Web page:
The perfect holiday destination

With some of the world’s finest beaches, the Maldives is the ultimate getaway, reports TED PARKER
There’s miles of beach in the Maldives

THE Maldives offers the ultimate getaway for those who like sun, sand, sea and idling away their time amidst natural beauty.

The islands have some of the most beautiful tropical scenery with graceful coconut palms, crystal-clear lagoons, coral reefs promising great snorkelling and scuba diving  and lots of sunshine.
The Maldive Islands stretch from the south western tip of India all the way to the Equator. The 1,196 islands, in 26 distinct coral atolls, are spread over a total area of 90,000 sq km of the Indian Ocean, yet less than .5 per cent of this is land. Some 200 of the islands are inhabited. With some of the finest and cleanest beaches in the world, the Maldives is an ideal place for water sports, from swimming to scuba diving or from windsurfing to parasailing.
All resorts have facilities for at least scuba diving and windsurfing, while others offer much more. The islands are the ultimate for divers and a hotspot for marine biologists. A majority of the islands have diving schools and offer the service of professional diving instructors. There are numerous diving sites throughout the country. Some are ranked among the best in the world. The breeze and the wind movement and the large lagoons that surround most of the islands are ideal for windsurfing. A majority of resorts have windsurfing schools where you could take instructions and lessons.
Like the diving schools, the surfing schools are well-equipped. Most of the time the condition is suitable for beginners. The Maldives is a new destination for surfers. The ideal waves that characterise the sea around the resorts on the atoll edge, accompanied by the good facilities, on the resorts make the country a superb destination for surfers. Snorkelling can also bring the experience of the breathtaking underwater life.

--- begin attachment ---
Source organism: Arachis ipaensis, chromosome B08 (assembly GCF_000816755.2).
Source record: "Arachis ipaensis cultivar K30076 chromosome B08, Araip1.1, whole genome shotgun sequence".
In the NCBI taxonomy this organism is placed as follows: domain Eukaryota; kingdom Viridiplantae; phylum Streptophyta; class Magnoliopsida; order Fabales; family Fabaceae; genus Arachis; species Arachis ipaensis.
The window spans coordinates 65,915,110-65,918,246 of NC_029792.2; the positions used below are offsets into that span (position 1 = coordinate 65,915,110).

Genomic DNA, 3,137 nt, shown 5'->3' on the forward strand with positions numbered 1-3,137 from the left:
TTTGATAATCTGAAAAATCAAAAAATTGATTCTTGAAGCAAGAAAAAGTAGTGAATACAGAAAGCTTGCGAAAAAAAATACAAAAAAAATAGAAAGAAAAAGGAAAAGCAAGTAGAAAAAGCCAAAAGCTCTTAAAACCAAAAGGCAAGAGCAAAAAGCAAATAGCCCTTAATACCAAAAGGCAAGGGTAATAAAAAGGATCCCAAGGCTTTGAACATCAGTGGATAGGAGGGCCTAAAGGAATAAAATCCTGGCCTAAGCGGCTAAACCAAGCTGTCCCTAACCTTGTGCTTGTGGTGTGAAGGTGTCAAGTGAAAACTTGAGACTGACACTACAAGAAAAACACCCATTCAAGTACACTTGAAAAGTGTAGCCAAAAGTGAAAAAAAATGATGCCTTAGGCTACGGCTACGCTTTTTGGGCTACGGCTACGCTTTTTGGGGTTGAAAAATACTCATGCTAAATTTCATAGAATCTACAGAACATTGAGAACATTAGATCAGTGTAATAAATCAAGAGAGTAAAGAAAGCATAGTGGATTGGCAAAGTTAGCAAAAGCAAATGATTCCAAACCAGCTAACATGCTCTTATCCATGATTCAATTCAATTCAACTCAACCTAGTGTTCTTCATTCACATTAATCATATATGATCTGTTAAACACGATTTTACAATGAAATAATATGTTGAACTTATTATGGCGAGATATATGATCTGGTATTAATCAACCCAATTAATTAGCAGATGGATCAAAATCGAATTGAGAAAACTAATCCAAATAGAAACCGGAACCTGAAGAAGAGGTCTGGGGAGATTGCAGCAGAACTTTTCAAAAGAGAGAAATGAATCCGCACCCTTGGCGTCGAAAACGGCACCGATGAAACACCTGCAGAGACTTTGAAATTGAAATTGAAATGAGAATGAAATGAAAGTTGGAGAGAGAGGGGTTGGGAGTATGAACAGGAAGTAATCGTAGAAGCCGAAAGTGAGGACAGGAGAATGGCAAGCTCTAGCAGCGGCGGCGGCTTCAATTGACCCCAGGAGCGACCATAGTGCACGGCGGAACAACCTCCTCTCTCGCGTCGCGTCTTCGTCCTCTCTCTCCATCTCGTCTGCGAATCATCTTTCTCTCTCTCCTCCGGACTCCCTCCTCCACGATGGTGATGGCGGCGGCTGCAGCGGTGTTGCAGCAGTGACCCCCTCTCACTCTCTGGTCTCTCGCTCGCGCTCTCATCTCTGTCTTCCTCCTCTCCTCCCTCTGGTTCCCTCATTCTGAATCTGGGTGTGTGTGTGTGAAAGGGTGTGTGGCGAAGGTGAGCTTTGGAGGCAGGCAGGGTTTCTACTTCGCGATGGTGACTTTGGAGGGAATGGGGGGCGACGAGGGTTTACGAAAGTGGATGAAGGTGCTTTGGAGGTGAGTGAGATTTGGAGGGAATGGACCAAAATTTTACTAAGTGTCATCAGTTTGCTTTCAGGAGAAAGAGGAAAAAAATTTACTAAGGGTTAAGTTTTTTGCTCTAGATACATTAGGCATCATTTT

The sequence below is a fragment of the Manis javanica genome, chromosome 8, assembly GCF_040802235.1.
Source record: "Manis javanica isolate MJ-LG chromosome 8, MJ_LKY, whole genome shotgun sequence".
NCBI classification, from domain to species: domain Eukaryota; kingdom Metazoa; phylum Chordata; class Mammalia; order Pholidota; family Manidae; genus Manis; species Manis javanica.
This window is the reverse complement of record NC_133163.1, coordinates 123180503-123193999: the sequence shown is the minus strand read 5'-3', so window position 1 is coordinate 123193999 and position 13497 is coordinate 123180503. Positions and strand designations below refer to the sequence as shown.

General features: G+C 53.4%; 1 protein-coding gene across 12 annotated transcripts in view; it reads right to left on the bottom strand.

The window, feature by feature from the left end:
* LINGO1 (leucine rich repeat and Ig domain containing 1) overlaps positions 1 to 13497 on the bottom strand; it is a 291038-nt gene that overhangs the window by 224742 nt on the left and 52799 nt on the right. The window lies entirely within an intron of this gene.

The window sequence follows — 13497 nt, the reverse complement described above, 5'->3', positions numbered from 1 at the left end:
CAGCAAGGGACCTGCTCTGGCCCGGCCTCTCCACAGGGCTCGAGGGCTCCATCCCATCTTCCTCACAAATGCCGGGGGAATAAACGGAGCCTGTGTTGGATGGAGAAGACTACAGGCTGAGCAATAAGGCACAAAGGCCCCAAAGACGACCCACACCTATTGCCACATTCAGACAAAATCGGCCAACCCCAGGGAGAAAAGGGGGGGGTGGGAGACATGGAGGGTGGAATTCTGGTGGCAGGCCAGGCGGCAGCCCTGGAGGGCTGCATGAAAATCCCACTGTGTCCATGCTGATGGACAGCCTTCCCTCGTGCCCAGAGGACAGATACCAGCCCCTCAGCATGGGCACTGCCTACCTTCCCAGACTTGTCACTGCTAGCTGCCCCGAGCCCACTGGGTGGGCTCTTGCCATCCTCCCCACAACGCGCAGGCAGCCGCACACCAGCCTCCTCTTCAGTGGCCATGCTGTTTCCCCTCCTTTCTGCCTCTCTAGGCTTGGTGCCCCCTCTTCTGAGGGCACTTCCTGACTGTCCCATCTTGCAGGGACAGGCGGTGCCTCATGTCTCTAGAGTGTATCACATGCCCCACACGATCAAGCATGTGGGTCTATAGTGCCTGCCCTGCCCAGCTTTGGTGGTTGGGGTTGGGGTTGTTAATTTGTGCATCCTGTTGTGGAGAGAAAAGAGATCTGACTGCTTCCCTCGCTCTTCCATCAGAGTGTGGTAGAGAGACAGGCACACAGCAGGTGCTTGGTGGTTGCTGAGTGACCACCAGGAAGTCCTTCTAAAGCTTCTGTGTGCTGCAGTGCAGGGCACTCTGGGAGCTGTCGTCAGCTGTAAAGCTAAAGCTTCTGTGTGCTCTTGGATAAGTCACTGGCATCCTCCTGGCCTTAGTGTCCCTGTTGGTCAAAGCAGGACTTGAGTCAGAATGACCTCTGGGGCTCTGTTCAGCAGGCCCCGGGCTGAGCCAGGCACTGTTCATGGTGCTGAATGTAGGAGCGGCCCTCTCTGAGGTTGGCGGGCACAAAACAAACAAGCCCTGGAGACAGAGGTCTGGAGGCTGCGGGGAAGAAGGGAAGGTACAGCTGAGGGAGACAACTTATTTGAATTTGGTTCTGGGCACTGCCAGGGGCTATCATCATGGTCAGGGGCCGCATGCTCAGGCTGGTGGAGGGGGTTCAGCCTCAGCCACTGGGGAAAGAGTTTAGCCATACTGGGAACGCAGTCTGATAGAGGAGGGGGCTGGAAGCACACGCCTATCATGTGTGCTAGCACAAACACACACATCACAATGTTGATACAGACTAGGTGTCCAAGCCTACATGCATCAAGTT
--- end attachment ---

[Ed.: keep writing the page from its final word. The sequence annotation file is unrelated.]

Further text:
Malé, the capital of the Maldives is located almost in the centre of the nation, on the east side of Kaafu atoll. It is the commercial centre and the location of many important historical and religious landmarks. It is the busiest and the most populous island in the archipelago.  Small, quaint, and densely settled, Malé is not spectacular, but quite unique. It’s clean and tidy, with mosques, markets, a maze of small streets and a certain charm all its own. The best way to discover Malé is by foot. It only takes about 20 minutes to walk the length of the island.
The main form of transport among the locals is on bicycles. There are several taxi services. Fish and rice are the staple foods of Maldivians with meat and chicken eaten only on special occasions. National dishes include fried fish, fish curry and fish soup. If visitors are looking for a few extra hours of sunshine then they should visit the Maldives between December and April, which is the dry season. This is the high season, however, and resorts can be fully booked and prices are higher than the rest of the year. The Christmas-New Year period is the busiest and most expensive part of the high season. Between May and November it’s still warm, but the skies can be cloudy, humidity is higher and rain is more likely. This is the low season, and there are fewer tourists and prices are lower.